This year’s concept was a serene oasis. The eye-catching bar itself suggested a peaceful, sun-dappled lake in its organic form, with a rippled surface gleaming under illumination. The source of this lake sprang not from the mountains but from an oversized tap that flowed with champagne! A-Gent of Style tested the functionality of the bar and tasted the goods, all for professional purposes, of course, and can report the design was a complete tour de force.




NOUS DESIGN is an interior design practise based in London, specialising in high end hospitality and residential design services. With a highly creative and dynamic team, they aim to deliver tailor-made bespoke designs for each project whilst exploring unique and innovative concepts adding value to each project. And they certainly came up trumps with this incredible bar.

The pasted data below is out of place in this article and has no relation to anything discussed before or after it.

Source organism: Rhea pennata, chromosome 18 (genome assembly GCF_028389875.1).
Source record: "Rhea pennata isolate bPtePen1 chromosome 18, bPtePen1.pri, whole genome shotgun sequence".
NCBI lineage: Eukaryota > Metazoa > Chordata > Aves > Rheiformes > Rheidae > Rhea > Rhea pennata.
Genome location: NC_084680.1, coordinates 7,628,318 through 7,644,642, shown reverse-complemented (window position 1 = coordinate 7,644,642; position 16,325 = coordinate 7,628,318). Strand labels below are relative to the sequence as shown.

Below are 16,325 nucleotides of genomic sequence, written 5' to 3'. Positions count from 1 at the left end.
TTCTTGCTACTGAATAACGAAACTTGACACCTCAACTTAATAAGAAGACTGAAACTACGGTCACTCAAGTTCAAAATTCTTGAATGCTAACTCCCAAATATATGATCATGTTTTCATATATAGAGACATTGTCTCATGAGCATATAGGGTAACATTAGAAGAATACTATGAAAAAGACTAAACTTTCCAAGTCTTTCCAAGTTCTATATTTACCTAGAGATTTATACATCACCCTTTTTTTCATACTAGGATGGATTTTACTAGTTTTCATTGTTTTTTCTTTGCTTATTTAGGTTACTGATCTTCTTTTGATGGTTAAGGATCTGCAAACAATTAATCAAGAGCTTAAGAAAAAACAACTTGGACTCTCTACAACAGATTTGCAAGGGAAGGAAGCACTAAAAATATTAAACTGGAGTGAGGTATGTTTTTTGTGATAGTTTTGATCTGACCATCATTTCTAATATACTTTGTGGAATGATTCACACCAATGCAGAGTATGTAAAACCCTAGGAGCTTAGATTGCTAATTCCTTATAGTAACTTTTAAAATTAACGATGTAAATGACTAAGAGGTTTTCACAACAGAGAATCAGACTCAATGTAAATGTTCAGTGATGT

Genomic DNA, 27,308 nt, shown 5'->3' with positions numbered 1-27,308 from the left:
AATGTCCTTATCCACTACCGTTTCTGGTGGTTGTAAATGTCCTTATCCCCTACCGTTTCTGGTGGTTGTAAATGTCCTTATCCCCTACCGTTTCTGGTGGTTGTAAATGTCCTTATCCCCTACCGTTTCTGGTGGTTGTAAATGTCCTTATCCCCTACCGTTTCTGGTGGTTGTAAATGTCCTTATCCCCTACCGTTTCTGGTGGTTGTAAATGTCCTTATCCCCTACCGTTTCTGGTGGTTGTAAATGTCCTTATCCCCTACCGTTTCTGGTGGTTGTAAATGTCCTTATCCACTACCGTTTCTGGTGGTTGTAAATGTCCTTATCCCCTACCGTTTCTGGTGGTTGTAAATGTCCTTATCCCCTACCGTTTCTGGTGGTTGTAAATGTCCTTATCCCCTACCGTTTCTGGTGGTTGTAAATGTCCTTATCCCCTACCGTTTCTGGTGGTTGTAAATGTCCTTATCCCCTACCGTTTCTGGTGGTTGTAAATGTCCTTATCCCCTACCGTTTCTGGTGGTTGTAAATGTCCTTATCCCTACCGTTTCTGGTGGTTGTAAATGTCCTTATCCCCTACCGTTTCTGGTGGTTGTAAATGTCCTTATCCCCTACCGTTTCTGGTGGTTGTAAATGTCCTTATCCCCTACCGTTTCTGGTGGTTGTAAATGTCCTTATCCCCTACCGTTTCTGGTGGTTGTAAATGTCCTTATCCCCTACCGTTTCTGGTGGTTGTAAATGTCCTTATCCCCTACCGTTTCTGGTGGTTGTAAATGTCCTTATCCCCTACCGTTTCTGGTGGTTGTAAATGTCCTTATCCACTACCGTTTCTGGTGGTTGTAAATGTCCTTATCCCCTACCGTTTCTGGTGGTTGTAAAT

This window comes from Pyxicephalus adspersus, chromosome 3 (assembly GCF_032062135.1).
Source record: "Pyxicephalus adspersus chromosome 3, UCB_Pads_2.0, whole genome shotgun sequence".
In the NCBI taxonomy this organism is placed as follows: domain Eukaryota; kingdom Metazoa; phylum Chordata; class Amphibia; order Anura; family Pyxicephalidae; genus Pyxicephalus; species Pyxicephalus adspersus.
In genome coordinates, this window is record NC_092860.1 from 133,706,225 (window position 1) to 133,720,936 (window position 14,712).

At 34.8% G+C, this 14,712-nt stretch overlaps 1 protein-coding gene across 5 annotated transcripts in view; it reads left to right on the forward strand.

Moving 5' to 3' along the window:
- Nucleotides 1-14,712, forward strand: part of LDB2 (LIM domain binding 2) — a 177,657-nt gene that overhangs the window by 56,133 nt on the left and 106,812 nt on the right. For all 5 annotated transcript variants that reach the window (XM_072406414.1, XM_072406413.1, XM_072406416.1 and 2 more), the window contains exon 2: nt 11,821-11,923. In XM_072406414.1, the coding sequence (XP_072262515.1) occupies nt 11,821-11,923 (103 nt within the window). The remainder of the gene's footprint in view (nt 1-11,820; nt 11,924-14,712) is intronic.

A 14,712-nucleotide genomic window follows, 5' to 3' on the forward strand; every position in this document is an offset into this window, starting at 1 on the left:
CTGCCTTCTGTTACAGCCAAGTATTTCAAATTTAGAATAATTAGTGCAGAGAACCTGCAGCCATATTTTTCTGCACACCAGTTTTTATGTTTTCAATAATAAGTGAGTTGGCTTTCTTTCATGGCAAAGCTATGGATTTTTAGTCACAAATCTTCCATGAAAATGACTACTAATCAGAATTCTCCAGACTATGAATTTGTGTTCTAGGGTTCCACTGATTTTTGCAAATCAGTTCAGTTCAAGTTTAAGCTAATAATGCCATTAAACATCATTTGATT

Prior to the unveiling, NOUS DESIGN said: “We are developing a flowing structure in a continuous form which expresses the confluence of new hotel design ideas, products and services that is synonymous with Sleep. The structure will identify the bar as a place to gather and draw people in. On one side, it will jet towards the conference theatre and on the other it will act as the portal to Sleep Hotel, achieving a strong connection between the two spaces while creating a pavilion and a social platform for the entire event.”




The imposing structural and architectural metal sculptures on the wall that coiled and curled, with lasered flower cut-out designs, were rather striking and elegant.



At 7pm, visitors and participants were then invited to join Barbican exhibition curator Catherine Ince and the two other judges in announcing the winning room set.